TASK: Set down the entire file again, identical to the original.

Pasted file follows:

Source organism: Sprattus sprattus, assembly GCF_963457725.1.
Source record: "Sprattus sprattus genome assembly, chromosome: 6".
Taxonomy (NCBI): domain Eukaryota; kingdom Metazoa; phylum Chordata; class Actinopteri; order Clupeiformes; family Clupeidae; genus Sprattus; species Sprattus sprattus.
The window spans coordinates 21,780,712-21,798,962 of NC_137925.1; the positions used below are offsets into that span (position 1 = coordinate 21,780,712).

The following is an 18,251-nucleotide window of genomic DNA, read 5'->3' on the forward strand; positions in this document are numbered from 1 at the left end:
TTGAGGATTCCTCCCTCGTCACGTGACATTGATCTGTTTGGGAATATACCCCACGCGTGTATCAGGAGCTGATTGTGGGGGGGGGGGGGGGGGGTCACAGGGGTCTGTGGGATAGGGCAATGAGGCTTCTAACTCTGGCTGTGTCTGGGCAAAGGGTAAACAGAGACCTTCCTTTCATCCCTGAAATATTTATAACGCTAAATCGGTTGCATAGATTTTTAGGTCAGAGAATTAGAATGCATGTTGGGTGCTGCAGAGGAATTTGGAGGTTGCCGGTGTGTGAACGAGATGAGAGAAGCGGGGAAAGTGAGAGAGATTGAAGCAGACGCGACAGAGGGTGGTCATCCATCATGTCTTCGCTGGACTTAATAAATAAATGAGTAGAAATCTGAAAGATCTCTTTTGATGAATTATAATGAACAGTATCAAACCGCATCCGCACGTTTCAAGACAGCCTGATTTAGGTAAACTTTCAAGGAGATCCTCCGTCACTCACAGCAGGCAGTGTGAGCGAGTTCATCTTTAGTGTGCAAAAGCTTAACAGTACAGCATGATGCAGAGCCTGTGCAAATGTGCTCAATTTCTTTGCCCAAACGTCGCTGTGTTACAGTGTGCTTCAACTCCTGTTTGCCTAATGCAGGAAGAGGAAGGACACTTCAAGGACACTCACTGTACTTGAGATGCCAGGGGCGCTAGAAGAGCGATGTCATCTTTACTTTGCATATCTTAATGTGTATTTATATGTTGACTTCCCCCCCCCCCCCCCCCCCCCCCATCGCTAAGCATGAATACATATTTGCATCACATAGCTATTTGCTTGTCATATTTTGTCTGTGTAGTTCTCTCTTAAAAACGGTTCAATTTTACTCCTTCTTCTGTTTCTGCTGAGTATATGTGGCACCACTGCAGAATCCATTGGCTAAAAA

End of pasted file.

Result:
Source organism: Sprattus sprattus, assembly GCF_963457725.1.
Source record: "Sprattus sprattus genome assembly, chromosome: 6".
Taxonomy (NCBI): domain Eukaryota; kingdom Metazoa; phylum Chordata; class Actinopteri; order Clupeiformes; family Clupeidae; genus Sprattus; species Sprattus sprattus.
The window spans coordinates 21,780,712-21,798,962 of NC_137925.1; the positions used below are offsets into that span (position 1 = coordinate 21,780,712).

The following is an 18,251-nucleotide window of genomic DNA, read 5'->3' on the forward strand; positions in this document are numbered from 1 at the left end:
TTGAGGATTCCTCCCTCGTCACGTGACATTGATCTGTTTGGGAATATACCCCACGCGTGTATCAGGAGCTGATTGTGGGGGGGGGGGGGGGGGGTCACAGGGGTCTGTGGGATAGGGCAATGAGGCTTCTAACTCTGGCTGTGTCTGGGCAAAGGGTAAACAGAGACCTTCCTTTCATCCCTGAAATATTTATAACGCTAAATCGGTTGCATAGATTTTTAGGTCAGAGAATTAGAATGCATGTTGGGTGCTGCAGAGGAATTTGGAGGTTGCCGGTGTGTGAACGAGATGAGAGAAGCGGGGAAAGTGAGAGAGATTGAAGCAGACGCGACAGAGGGTGGTCATCCATCATGTCTTCGCTGGACTTAATAAATAAATGAGTAGAAATCTGAAAGATCTCTTTTGATGAATTATAATGAACAGTATCAAACCGCATCCGCACGTTTCAAGACAGCCTGATTTAGGTAAACTTTCAAGGAGATCCTCCGTCACTCACAGCAGGCAGTGTGAGCGAGTTCATCTTTAGTGTGCAAAAGCTTAACAGTACAGCATGATGCAGAGCCTGTGCAAATGTGCTCAATTTCTTTGCCCAAACGTCGCTGTGTTACAGTGTGCTTCAACTCCTGTTTGCCTAATGCAGGAAGAGGAAGGACACTTCAAGGACACTCACTGTACTTGAGATGCCAGGGGCGCTAGAAGAGCGATGTCATCTTTACTTTGCATATCTTAATGTGTATTTATATGTTGACTTCCCCCCCCCCCCCCCCCCCCCCCATCGCTAAGCATGAATACATATTTGCATCACATAGCTATTTGCTTGTCATATTTTGTCTGTGTAGTTCTCTCTTAAAAACGGTTCAATTTTACTCCTTCTTCTGTTTCTGCTGAGTATATGTGGCACCACTGCAGAATCCATTGGCTAAAAA